Waldfogel received a BA in economics from Brandeis University and a PhD in economics from Stanford University. He grew up in South Minneapolis, graduating from Washburn High School.



Aiyesha Dey conducts research in the areas of corporate governance, financial reporting and disclosures, and earnings management. She has published in major refereed journals, including the Journal of Accounting and Economics, the Journal of Accounting Research, and The Accounting Review, and has written on the chilling effect of Sarbanes-Oxley on corporate risk-taking and on internal control weaknesses in firms.
        She joins the Carlson School from the University of Chicago’s Booth School of Business. Dey earned her bachelor’s degree with honors in mathematics from Calcutta University, and received an MBA in accounting and finance from the International Management Institute in New Delhi, India, and a PhD in accounting from the Kellogg School of Management.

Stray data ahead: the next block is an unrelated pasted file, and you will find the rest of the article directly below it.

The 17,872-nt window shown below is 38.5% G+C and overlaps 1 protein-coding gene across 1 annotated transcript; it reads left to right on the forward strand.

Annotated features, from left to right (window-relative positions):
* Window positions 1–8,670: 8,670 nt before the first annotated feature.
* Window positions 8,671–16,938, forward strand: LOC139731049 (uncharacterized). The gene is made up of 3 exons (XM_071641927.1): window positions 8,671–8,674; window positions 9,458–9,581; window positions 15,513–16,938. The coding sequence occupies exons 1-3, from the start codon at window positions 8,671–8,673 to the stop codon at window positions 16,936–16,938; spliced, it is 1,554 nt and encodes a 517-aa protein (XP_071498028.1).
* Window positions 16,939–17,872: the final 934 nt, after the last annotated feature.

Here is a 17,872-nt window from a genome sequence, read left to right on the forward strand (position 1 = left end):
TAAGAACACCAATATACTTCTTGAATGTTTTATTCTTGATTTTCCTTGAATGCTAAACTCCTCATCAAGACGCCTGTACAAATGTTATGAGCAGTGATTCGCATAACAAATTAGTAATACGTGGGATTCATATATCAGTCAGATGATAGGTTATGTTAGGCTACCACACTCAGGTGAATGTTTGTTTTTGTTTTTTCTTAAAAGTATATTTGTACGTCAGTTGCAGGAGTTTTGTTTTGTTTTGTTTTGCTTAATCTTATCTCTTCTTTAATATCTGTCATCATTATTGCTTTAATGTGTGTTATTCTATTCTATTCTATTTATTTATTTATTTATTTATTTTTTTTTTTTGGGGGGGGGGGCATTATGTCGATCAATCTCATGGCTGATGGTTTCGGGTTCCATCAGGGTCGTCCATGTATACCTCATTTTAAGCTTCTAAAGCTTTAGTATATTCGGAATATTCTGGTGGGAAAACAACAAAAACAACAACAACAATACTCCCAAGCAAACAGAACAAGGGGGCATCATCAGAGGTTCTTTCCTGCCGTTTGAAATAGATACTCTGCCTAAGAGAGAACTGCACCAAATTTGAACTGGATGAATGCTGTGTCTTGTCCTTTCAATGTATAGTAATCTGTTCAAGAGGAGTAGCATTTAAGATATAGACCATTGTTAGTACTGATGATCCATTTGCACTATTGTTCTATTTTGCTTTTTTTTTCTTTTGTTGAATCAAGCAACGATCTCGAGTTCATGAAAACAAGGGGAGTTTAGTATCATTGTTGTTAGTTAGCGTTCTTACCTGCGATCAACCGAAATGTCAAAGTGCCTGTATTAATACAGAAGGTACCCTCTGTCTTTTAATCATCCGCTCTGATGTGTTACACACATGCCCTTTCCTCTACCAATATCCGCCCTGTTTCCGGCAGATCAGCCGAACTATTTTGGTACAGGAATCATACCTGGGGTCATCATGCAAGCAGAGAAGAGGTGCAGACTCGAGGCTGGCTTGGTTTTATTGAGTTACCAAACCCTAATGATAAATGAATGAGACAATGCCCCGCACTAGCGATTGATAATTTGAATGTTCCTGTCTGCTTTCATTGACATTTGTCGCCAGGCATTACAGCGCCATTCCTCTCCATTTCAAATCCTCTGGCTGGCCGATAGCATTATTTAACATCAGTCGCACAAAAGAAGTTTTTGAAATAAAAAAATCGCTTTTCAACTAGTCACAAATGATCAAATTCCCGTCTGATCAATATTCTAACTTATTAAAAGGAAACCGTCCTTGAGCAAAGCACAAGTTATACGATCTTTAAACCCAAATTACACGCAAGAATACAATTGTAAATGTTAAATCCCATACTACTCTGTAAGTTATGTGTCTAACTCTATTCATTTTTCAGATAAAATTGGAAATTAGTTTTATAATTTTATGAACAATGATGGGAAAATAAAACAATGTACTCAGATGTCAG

Mozaffar Khan joins the Carlson School from the MIT Sloan School of Management, where, since 2005, he has been an assistant professor in the economics, finance, and accounting areas.
        He has broad interests in accounting and financial economics, and his recent research focuses on long-short equity investment strategies, insider trading, equity issuances and repurchases, mergers and acquisitions, and poor accounting quality and its consequences. He has developed measures of accounting conservatism and has written on the mispricing of accruals.
        Khan holds a PhD from the University of Toronto, and serves as associate editor of the Journal of Accounting and Economics and the Asia-Pacific Journal of Accounting and Economics.



Dushyantkumar Vyas’ research interests include accounting in financial institutions, financial reporting quality, and international issues in accounting and finance. He holds a PhD in accounting from the Rotman School of Management at the University of Toronto, an MBA in international business from the Indian Institute of Foreign Trade in New Delhi, and a BE in mechanical engineering from the Birla Institute of Technology & Science in India. His dissertation focused on write-downs by U.S. financial institutions during the financial crisis.



Prior to joining the University of Minnesota, Philip Bond was an assistant professor of finance at the University of Pennsylvania’s Wharton School. His previous appointments include Northwestern University and Princeton University’s Institute for Advanced Study.